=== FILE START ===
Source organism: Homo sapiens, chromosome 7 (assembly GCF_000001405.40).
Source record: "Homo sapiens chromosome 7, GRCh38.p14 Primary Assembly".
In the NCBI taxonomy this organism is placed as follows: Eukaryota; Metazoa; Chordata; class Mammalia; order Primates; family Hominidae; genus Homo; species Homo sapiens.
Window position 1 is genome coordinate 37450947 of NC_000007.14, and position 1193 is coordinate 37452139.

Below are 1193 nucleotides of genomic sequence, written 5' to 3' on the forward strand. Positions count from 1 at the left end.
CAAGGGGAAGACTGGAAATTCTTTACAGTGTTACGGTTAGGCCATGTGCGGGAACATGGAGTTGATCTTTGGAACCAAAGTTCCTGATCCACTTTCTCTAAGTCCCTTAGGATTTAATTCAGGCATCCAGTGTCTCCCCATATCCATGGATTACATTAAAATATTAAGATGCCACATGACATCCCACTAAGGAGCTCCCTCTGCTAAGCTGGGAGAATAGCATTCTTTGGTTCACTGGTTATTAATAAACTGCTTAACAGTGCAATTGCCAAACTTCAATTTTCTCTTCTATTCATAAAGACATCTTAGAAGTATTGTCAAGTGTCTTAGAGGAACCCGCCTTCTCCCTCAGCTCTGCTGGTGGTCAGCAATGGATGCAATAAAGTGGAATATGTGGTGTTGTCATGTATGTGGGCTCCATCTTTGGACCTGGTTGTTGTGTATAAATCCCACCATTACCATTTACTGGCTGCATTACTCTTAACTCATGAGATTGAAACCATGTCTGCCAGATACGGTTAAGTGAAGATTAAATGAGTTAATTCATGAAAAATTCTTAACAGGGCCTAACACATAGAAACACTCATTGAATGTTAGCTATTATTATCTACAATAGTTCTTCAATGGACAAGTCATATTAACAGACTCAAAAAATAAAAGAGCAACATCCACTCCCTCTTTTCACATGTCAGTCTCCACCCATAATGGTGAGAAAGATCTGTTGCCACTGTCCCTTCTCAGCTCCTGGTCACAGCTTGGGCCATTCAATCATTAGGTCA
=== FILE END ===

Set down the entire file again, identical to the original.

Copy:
Source organism: Homo sapiens, chromosome 7 (assembly GCF_000001405.40).
Source record: "Homo sapiens chromosome 7, GRCh38.p14 Primary Assembly".
In the NCBI taxonomy this organism is placed as follows: Eukaryota; Metazoa; Chordata; class Mammalia; order Primates; family Hominidae; genus Homo; species Homo sapiens.
Window position 1 is genome coordinate 37450947 of NC_000007.14, and position 1193 is coordinate 37452139.

Below are 1193 nucleotides of genomic sequence, written 5' to 3' on the forward strand. Positions count from 1 at the left end.
CAAGGGGAAGACTGGAAATTCTTTACAGTGTTACGGTTAGGCCATGTGCGGGAACATGGAGTTGATCTTTGGAACCAAAGTTCCTGATCCACTTTCTCTAAGTCCCTTAGGATTTAATTCAGGCATCCAGTGTCTCCCCATATCCATGGATTACATTAAAATATTAAGATGCCACATGACATCCCACTAAGGAGCTCCCTCTGCTAAGCTGGGAGAATAGCATTCTTTGGTTCACTGGTTATTAATAAACTGCTTAACAGTGCAATTGCCAAACTTCAATTTTCTCTTCTATTCATAAAGACATCTTAGAAGTATTGTCAAGTGTCTTAGAGGAACCCGCCTTCTCCCTCAGCTCTGCTGGTGGTCAGCAATGGATGCAATAAAGTGGAATATGTGGTGTTGTCATGTATGTGGGCTCCATCTTTGGACCTGGTTGTTGTGTATAAATCCCACCATTACCATTTACTGGCTGCATTACTCTTAACTCATGAGATTGAAACCATGTCTGCCAGATACGGTTAAGTGAAGATTAAATGAGTTAATTCATGAAAAATTCTTAACAGGGCCTAACACATAGAAACACTCATTGAATGTTAGCTATTATTATCTACAATAGTTCTTCAATGGACAAGTCATATTAACAGACTCAAAAAATAAAAGAGCAACATCCACTCCCTCTTTTCACATGTCAGTCTCCACCCATAATGGTGAGAAAGATCTGTTGCCACTGTCCCTTCTCAGCTCCTGGTCACAGCTTGGGCCATTCAATCATTAGGTCA